In Famous Suicides of the Japanese Empire, David Mura explores the tension between forgetting and remembering. Mura, who has gained fame as a poet and spoken-word performer, now tries his hand at narrative prose with this complex novel about a man unearthing his past, the past of his family, and the truth of the history of his own community.
Famous Suicides of the Japanese Empire, a novel by David Mura. Published by Coffee House Press (2008). $14.95.
The novel’s narrator is Ben O’Hara, a middle-aged husband and father whose has a lackluster academic career. He has been working for quite some time on a dissertation about the phenomenon of Japanese suicides. The topic is too broad for a single thesis, and yet he can’t seem to narrow his research. He decides one day to travel away from his family to California where he can conduct more research, but his journey has another motive as well: to find out what happened to his troubled-genius brother who disappeared in Nevada some years earlier.
As he makes his physical journey, Ben travels in memory as well, re-living his upbringing in Chicago with his brother and his parents. He conjures up images of his father, a distant man clouded in his own memory. Ben’s father was a “no-no” boy, which means that when he was in the Japanese internment camp, he refused to sign a contract forswearing his allegiance to Japan and promising to serve in the U.S. army.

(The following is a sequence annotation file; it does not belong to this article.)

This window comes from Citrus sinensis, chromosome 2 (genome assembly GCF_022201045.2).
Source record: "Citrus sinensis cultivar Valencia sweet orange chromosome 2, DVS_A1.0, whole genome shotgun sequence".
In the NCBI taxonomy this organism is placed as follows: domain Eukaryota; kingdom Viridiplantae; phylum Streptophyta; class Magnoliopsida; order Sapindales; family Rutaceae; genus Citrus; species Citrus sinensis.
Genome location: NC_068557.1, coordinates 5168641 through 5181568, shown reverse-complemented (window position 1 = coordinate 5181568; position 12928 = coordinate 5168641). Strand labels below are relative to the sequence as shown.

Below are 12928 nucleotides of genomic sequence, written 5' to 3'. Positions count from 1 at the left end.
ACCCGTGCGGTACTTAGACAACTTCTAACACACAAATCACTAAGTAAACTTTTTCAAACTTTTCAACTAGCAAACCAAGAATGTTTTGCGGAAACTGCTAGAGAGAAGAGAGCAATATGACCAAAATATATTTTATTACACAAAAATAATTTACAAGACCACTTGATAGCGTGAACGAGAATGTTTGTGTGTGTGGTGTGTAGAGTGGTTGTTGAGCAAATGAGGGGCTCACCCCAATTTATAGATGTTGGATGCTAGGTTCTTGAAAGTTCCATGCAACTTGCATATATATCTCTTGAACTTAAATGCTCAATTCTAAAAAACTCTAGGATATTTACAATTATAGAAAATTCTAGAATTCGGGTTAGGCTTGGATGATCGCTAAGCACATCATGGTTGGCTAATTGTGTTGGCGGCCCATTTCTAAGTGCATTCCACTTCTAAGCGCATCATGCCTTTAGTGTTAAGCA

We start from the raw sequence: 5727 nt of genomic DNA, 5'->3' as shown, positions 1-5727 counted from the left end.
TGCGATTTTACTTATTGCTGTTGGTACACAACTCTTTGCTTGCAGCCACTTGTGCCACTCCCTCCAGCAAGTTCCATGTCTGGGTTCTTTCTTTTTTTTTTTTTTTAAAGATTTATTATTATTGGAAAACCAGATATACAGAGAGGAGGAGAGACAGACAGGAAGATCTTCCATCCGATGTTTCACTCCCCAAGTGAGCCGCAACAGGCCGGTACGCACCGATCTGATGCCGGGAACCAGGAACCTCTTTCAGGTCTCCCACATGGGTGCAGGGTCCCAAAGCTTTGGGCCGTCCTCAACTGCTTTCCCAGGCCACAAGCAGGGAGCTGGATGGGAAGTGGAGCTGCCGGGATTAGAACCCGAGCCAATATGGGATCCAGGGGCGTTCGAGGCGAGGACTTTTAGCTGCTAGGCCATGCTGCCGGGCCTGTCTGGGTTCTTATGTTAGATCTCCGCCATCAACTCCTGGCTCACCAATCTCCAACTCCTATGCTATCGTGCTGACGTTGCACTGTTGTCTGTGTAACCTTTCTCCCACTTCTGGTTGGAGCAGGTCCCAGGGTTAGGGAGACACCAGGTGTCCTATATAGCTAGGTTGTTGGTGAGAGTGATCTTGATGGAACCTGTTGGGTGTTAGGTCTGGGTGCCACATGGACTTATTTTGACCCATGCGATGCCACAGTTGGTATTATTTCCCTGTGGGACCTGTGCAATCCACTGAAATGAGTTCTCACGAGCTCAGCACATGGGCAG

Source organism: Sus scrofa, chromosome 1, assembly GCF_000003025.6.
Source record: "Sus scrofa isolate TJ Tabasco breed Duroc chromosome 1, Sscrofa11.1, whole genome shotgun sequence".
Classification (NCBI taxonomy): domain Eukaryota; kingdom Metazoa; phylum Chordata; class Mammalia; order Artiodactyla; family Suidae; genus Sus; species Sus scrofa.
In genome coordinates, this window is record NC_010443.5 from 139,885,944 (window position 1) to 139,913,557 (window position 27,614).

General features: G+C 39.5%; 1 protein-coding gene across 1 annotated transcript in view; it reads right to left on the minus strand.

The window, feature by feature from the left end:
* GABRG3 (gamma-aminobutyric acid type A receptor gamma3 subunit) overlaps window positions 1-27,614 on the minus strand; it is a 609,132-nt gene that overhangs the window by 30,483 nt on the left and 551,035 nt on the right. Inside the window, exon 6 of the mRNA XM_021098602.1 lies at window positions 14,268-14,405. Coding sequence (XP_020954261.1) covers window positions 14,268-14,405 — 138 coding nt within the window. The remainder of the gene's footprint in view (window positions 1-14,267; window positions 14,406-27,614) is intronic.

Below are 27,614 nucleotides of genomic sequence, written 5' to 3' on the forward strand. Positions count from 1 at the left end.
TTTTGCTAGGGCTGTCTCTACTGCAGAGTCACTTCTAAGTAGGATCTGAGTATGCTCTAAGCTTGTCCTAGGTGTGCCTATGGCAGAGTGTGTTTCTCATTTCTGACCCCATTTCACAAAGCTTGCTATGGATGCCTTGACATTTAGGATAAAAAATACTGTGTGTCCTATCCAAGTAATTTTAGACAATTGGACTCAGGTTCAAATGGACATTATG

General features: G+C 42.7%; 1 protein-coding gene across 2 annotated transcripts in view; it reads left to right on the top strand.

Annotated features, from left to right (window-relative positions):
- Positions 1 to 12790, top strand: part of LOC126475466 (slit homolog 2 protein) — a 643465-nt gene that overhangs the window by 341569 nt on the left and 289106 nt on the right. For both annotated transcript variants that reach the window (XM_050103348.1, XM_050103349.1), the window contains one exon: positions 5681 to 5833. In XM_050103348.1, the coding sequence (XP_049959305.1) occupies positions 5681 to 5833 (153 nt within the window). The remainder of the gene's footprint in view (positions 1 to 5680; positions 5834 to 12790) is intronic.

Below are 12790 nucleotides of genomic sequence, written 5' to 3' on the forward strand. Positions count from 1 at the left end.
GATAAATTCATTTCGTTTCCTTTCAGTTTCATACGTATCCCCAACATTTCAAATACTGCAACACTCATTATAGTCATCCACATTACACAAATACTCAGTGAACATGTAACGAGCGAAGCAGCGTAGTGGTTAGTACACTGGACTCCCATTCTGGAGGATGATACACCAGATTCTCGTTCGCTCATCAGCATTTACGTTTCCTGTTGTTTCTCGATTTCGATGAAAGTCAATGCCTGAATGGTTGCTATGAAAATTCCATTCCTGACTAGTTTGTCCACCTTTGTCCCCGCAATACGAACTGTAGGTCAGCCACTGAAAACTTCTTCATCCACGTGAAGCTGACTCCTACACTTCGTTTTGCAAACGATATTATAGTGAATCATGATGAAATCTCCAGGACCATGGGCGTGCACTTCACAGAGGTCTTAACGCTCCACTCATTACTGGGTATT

The novel is full of colorful stories of Ben’s past, and nuanced reminiscences as an older man tries to make out the events seen by his younger self. Memories weave in and out like vignettes; sometimes hilarious, sometimes painfully disturbing, but always flowing with a drive toward discovering the truth.
Mura uses Ben’s thesis as a device to provide historical context for Ben’s more personal story. In doing so, Mura successfully opens up a moment in history that is usually misunderstood, but the historical context is never overbearing or didactic. The story always comes first, but Mura presents just enough information to address the issue of the Japanese-American detainees who spoke out against their unjust treatment, and the cultural backlash they received for their supposedly Anti-American behavior after the war.
In the end, this is a story about a man coming to terms with who he is and where he comes from. It’s about a man searching through the past to find that he has a lot to be proud of.
Sheila Regan is a theater artist based in Minneapolis. When not performing or writing, she serves as educational coordinator for Teatro del Pueblo.